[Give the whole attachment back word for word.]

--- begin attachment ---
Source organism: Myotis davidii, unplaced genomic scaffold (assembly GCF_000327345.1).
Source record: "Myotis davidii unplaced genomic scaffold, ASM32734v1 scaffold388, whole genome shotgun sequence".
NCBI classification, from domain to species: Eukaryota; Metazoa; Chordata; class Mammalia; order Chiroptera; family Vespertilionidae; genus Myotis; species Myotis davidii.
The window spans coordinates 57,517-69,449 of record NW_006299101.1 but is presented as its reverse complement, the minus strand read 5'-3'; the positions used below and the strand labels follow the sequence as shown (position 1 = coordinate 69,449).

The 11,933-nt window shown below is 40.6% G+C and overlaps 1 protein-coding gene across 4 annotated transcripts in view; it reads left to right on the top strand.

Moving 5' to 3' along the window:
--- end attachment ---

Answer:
Source organism: Myotis davidii, unplaced genomic scaffold (assembly GCF_000327345.1).
Source record: "Myotis davidii unplaced genomic scaffold, ASM32734v1 scaffold388, whole genome shotgun sequence".
NCBI classification, from domain to species: Eukaryota; Metazoa; Chordata; class Mammalia; order Chiroptera; family Vespertilionidae; genus Myotis; species Myotis davidii.
The window spans coordinates 57,517-69,449 of record NW_006299101.1 but is presented as its reverse complement, the minus strand read 5'-3'; the positions used below and the strand labels follow the sequence as shown (position 1 = coordinate 69,449).

The 11,933-nt window shown below is 40.6% G+C and overlaps 1 protein-coding gene across 4 annotated transcripts in view; it reads left to right on the top strand.

Moving 5' to 3' along the window: